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Date PostedJune 2, 2013

White Card Update: Overcoming High Suicide Rates on Construction Sites

The issue of suicide amongst construction workers has been addressed in the South West Construction Sector where suicide is a massive problem affecting a large percentage of workers from the construction industry.

According to the Mates in Construction suicide prevention program up to 90 per cent of people working in the South West construction sector know someone who has committed suicide.

Mates in Construction last week conducted a training session for the Master Builders WA South West. The Mates in Construction program is a campaign aimed at preventing suicide in the construction industry. The program collected anecdotal evidence in Bunbury last week that found 70-90 per cent of those asked knew someone who had committed suicide.

According to an article on Yahoo News the Mates in Construction program revealed to the people that attended what a huge problem suicide is in the construction industry. A concerning trend emerged from the responses at the program which revealed that a staggering ninety per cent of the people in attendance knew someone who had committed suicide.The program uses evidence-based suicide prevention principles and principles of intervention to help workers recognise signs in their colleagues and intervene. The program was prompted by research in Australia and abroad which highlights elevated rates of suicide amongst tradesmen and construction workers in particular as compared with the general male working population

The post on Yahoo News went on to state:

Data from the Australian Institute for Suicide Research and Prevention showed employees in the construction industry were six times more likely to commit suicide than to die in a work accident.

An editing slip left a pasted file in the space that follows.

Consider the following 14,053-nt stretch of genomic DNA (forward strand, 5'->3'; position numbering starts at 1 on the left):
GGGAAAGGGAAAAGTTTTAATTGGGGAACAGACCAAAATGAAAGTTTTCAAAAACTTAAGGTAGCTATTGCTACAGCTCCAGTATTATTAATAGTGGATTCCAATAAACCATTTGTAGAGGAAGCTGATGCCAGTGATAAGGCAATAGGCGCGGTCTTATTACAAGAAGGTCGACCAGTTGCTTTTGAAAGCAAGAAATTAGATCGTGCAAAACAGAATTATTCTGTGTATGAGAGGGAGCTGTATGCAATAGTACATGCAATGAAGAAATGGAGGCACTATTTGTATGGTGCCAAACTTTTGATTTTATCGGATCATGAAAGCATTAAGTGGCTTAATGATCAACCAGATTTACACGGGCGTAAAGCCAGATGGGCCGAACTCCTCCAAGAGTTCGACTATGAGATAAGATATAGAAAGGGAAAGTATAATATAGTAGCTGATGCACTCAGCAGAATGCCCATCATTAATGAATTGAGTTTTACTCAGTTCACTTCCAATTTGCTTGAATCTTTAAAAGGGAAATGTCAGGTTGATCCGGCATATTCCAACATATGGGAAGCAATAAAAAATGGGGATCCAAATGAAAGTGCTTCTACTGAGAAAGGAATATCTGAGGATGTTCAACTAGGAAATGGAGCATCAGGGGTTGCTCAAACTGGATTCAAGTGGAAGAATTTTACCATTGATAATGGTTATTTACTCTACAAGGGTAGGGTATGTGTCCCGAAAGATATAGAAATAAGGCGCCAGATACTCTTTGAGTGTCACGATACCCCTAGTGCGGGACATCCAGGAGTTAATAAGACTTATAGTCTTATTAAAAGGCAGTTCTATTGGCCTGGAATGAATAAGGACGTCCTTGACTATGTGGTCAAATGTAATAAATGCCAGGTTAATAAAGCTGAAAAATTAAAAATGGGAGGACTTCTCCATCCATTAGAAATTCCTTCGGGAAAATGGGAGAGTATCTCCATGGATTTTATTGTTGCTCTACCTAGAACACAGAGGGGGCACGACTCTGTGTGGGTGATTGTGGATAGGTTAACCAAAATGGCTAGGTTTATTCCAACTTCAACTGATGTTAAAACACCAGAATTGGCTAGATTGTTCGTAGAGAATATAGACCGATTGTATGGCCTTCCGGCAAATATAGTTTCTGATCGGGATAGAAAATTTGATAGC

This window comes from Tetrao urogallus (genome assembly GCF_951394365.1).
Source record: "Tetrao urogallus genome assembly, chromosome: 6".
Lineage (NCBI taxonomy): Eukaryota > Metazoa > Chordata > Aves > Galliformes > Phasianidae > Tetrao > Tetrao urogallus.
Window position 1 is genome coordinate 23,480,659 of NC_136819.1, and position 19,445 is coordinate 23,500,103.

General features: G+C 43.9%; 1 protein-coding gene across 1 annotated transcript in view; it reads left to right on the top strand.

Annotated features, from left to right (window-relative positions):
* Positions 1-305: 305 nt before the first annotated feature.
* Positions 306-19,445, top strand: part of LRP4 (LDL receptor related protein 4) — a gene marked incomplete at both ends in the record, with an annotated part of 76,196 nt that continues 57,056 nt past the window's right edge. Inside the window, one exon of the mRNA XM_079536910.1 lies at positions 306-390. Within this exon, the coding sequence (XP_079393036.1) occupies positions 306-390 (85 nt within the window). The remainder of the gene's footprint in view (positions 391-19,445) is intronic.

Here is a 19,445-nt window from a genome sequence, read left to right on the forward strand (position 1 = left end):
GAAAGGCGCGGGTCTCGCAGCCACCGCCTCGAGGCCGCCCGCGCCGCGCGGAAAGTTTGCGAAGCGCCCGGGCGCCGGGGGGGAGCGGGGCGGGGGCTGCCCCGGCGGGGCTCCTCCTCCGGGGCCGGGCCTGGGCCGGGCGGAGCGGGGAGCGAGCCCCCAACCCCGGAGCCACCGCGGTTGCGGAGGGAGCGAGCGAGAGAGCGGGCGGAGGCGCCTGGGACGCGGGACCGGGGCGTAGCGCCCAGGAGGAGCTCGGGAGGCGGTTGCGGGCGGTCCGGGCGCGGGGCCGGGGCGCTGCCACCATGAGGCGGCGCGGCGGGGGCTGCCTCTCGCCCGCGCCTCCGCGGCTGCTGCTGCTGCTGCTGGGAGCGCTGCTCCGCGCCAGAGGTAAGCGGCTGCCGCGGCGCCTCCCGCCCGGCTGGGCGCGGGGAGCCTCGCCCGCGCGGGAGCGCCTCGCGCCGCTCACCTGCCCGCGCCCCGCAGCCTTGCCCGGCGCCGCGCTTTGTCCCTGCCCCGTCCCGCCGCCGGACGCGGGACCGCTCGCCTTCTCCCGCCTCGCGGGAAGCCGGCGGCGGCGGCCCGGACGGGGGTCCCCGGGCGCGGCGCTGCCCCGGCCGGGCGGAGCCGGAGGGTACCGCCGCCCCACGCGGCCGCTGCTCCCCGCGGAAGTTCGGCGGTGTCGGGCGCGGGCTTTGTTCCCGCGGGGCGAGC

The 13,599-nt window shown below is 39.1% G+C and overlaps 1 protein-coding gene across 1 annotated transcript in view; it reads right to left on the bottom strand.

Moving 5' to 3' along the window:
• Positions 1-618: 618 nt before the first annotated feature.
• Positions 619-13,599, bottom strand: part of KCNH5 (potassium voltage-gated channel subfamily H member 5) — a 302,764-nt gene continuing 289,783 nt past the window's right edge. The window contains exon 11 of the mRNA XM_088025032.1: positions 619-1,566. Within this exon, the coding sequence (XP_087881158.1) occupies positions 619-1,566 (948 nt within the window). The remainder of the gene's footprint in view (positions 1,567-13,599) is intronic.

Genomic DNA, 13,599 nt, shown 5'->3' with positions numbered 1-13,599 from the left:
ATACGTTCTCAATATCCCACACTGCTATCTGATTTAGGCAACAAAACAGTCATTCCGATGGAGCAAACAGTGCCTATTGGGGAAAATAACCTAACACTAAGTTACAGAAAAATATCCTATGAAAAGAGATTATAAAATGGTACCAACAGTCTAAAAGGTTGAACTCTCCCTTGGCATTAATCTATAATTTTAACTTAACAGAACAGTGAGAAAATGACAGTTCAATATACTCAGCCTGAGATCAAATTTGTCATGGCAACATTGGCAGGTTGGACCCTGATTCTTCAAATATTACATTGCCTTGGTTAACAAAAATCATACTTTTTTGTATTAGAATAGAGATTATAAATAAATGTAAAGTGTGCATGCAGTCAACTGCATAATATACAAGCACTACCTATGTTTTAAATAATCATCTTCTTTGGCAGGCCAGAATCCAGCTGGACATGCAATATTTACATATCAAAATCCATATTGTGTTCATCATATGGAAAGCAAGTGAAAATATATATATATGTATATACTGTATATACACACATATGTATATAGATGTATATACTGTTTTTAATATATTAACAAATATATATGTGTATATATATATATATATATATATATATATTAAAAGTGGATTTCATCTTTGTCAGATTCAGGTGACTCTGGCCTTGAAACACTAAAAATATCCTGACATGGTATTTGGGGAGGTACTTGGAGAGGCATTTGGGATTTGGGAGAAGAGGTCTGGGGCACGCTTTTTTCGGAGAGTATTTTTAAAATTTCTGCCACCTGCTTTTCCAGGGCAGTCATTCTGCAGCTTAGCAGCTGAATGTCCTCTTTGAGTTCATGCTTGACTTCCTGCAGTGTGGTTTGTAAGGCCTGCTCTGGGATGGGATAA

The institute’s research said 40 out of 100,000 workers in the construction industry committed suicide a year and 60 in 100,000 for workers aged 15-24.

The Mates in Construction program teaches people how to recognise early signs of suicidal tendencies and how to approach them.

“Men tend to talk about base things, nothing deep, although that’s not to say men can’t communicate,” Mr Del Borrello said.

He said the strong community focus in the South West was the type of care Mates in Construction was trying to capitalise on.

“For us, having that community web in place is great because people can support each other even better,” he said.

About 30 per cent of the people at the training session expressed an interest in being trained to identify suicidal behaviour and ask the important questions.

Source: http://au.news.yahoo.com/thewest/business/a/-/wa/17128152/industry-keen-to-tackle-suicide/

The post went on to quote Master Builders WA South West regional manager Geoff Bosustow, who said that last week’s presentation was well received by the committee. The program’s success is largely due to its method of simple recognition of potential trigger points or indicators in construction work colleagues and amongst mates. It also teaches workers how to keep the lines of communication open and teaches workers how to assist each other through times of stress which may otherwise lead them to attempt suicide.


Peter Cutforth is a Director at Urban E-Learning, a global elearning and web strategy firm based in George St Brisbane. Peter's interests extend to training, safety and compliance, online marketing, and Mobile Apps.

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